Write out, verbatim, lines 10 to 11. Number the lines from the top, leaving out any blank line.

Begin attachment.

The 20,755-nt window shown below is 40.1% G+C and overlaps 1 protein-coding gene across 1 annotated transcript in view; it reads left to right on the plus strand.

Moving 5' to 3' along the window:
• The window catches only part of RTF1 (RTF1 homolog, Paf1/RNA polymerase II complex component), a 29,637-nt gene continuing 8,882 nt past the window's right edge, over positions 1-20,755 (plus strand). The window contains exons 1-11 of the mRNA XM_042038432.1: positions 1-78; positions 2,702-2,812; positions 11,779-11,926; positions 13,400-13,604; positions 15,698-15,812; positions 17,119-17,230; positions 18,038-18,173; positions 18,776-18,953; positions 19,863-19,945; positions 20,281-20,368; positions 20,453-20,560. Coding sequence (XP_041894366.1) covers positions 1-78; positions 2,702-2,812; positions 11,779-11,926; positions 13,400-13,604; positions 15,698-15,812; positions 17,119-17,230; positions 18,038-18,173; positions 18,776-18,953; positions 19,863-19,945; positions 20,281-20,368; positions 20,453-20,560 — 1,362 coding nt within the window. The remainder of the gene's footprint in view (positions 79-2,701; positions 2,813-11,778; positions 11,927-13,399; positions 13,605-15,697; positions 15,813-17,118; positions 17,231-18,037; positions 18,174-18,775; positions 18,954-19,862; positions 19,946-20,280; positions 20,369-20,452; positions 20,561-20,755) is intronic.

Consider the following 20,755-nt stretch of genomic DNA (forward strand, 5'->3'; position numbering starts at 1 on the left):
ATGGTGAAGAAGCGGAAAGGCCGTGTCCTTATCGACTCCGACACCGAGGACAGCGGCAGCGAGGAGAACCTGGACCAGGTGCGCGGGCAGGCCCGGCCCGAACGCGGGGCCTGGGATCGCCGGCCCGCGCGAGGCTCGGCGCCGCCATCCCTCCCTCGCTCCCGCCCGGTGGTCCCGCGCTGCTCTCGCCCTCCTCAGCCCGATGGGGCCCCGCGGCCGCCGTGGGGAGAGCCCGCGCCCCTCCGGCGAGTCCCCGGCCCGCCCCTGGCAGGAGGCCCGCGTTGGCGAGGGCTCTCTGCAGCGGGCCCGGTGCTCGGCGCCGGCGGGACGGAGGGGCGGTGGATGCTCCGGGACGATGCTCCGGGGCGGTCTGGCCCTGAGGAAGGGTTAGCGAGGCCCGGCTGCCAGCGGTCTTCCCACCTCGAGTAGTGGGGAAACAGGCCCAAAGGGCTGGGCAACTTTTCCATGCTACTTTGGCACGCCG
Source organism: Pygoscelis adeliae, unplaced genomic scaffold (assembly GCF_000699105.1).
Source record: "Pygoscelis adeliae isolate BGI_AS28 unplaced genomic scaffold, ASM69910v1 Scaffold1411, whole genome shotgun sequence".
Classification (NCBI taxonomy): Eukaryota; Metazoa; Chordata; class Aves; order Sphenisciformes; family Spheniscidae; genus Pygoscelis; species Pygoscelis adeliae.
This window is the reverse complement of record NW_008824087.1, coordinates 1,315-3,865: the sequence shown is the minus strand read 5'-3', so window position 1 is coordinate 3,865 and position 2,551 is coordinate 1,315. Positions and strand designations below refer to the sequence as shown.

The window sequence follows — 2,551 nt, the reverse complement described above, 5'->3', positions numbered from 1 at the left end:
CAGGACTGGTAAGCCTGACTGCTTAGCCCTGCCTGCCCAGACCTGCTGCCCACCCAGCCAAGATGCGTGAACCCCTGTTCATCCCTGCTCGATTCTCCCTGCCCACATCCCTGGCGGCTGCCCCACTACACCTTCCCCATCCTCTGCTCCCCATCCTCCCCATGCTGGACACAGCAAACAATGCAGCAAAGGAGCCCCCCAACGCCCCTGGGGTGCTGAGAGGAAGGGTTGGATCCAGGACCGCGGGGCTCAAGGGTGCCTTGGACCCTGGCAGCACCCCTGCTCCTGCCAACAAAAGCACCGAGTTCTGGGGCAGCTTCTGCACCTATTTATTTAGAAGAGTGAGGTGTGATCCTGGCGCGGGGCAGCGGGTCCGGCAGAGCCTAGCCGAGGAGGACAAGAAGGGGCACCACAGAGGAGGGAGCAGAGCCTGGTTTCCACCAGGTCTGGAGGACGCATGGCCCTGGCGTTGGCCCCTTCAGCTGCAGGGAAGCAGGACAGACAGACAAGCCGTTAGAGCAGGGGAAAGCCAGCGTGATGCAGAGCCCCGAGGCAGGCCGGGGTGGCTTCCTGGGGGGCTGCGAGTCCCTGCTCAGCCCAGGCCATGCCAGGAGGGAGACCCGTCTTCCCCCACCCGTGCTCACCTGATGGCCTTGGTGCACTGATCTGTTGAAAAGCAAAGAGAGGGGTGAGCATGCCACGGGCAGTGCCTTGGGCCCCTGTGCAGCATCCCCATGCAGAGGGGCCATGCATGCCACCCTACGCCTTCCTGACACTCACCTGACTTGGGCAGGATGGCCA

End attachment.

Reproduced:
The window sequence follows — 2,551 nt, the reverse complement described above, 5'->3', positions numbered from 1 at the left end:
CAGGACTGGTAAGCCTGACTGCTTAGCCCTGCCTGCCCAGACCTGCTGCCCACCCAGCCAAGATGCGTGAACCCCTGTTCATCCCTGCTCGATTCTCCCTGCCCACATCCCTGGCGGCTGCCCCACTACACCTTCCCCATCCTCTGCTCCCCATCCTCCCCATGCTGGACACAGCAAACAATGCAGCAAAGGAGCCCCCCAACGCCCCTGGGGTGCTGAGAGGAAGGGTTGGATCCAGGACCGCGGGGCTCAAGGGTGCCTTGGACCCTGGCAGCACCCCTGCTCCTGCCAACAAAAGCACCGAGTTCTGGGGCAGCTTCTGCACCTATTTATTTAGAAGAGTGAGGTGTGATCCTGGCGCGGGGCAGCGGGTCCGGCAGAGCCTAGCCGAGGAGGACAAGAAGGGGCACCACAGAGGAGGGAGCAGAGCCTGGTTTCCACCAGGTCTGGAGGACGCATGGCCCTGGCGTTGGCCCCTTCAGCTGCAGGGAAGCAGGACAGACAGACAAGCCGTTAGAGCAGGGGAAAGCCAGCGTGATGCAGAGCCCCGAGGCAGGCCGGGGTGGCTTCCTGGGGGGCTGCGAGTCCCTGCTCAGCCCAGGCCATGCCAGGAGGGAGACCCGTCTTCCCCCACCCGTGCTCACCTGATGGCCTTGGTGCACTGATCTGTTGAAAAGCAAAGAGAGGGGTGAGCATGCCACGGGCAGTGCCTTGGGCCCCTGTGCAGCATCCCCATGCAGAGGGGCCATGCATGCCACCCTACGCCTTCCTGACACTCACCTGACTTGGGCAGGATGGCCA